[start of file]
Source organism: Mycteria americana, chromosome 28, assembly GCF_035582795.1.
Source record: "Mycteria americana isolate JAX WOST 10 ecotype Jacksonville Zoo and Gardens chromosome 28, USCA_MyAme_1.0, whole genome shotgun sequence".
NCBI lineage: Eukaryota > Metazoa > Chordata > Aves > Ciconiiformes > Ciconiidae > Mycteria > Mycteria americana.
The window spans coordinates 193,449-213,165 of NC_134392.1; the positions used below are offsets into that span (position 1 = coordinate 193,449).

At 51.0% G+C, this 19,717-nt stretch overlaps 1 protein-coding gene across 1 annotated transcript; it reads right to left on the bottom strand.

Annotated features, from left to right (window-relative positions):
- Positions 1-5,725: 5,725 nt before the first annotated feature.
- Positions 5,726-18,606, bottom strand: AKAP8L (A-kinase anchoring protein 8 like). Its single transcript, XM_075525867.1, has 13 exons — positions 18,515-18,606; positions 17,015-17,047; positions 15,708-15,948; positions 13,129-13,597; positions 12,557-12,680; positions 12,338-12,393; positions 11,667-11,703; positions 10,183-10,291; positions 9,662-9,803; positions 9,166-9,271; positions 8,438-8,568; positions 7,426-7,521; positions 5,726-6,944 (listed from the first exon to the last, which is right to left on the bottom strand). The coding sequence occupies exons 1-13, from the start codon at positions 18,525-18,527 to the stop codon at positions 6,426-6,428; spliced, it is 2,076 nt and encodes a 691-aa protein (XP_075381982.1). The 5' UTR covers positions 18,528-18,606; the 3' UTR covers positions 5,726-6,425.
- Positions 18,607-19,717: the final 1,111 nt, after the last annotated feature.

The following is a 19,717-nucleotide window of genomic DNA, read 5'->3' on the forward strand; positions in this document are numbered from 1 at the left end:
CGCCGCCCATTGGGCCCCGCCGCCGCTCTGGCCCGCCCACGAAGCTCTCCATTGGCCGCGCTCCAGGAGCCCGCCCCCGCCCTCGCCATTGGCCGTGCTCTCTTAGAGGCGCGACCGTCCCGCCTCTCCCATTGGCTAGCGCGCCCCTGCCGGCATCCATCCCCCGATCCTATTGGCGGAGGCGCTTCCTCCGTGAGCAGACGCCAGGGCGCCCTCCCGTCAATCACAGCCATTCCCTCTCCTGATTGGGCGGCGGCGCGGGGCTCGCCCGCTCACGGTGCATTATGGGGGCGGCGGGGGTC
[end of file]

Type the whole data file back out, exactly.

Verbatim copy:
Source organism: Mycteria americana, chromosome 28, assembly GCF_035582795.1.
Source record: "Mycteria americana isolate JAX WOST 10 ecotype Jacksonville Zoo and Gardens chromosome 28, USCA_MyAme_1.0, whole genome shotgun sequence".
NCBI lineage: Eukaryota > Metazoa > Chordata > Aves > Ciconiiformes > Ciconiidae > Mycteria > Mycteria americana.
The window spans coordinates 193,449-213,165 of NC_134392.1; the positions used below are offsets into that span (position 1 = coordinate 193,449).

At 51.0% G+C, this 19,717-nt stretch overlaps 1 protein-coding gene across 1 annotated transcript; it reads right to left on the bottom strand.

Annotated features, from left to right (window-relative positions):
- Positions 1-5,725: 5,725 nt before the first annotated feature.
- Positions 5,726-18,606, bottom strand: AKAP8L (A-kinase anchoring protein 8 like). Its single transcript, XM_075525867.1, has 13 exons — positions 18,515-18,606; positions 17,015-17,047; positions 15,708-15,948; positions 13,129-13,597; positions 12,557-12,680; positions 12,338-12,393; positions 11,667-11,703; positions 10,183-10,291; positions 9,662-9,803; positions 9,166-9,271; positions 8,438-8,568; positions 7,426-7,521; positions 5,726-6,944 (listed from the first exon to the last, which is right to left on the bottom strand). The coding sequence occupies exons 1-13, from the start codon at positions 18,525-18,527 to the stop codon at positions 6,426-6,428; spliced, it is 2,076 nt and encodes a 691-aa protein (XP_075381982.1). The 5' UTR covers positions 18,528-18,606; the 3' UTR covers positions 5,726-6,425.
- Positions 18,607-19,717: the final 1,111 nt, after the last annotated feature.

The following is a 19,717-nucleotide window of genomic DNA, read 5'->3' on the forward strand; positions in this document are numbered from 1 at the left end:
CGCCGCCCATTGGGCCCCGCCGCCGCTCTGGCCCGCCCACGAAGCTCTCCATTGGCCGCGCTCCAGGAGCCCGCCCCCGCCCTCGCCATTGGCCGTGCTCTCTTAGAGGCGCGACCGTCCCGCCTCTCCCATTGGCTAGCGCGCCCCTGCCGGCATCCATCCCCCGATCCTATTGGCGGAGGCGCTTCCTCCGTGAGCAGACGCCAGGGCGCCCTCCCGTCAATCACAGCCATTCCCTCTCCTGATTGGGCGGCGGCGCGGGGCTCGCCCGCTCACGGTGCATTATGGGGGCGGCGGGGGTC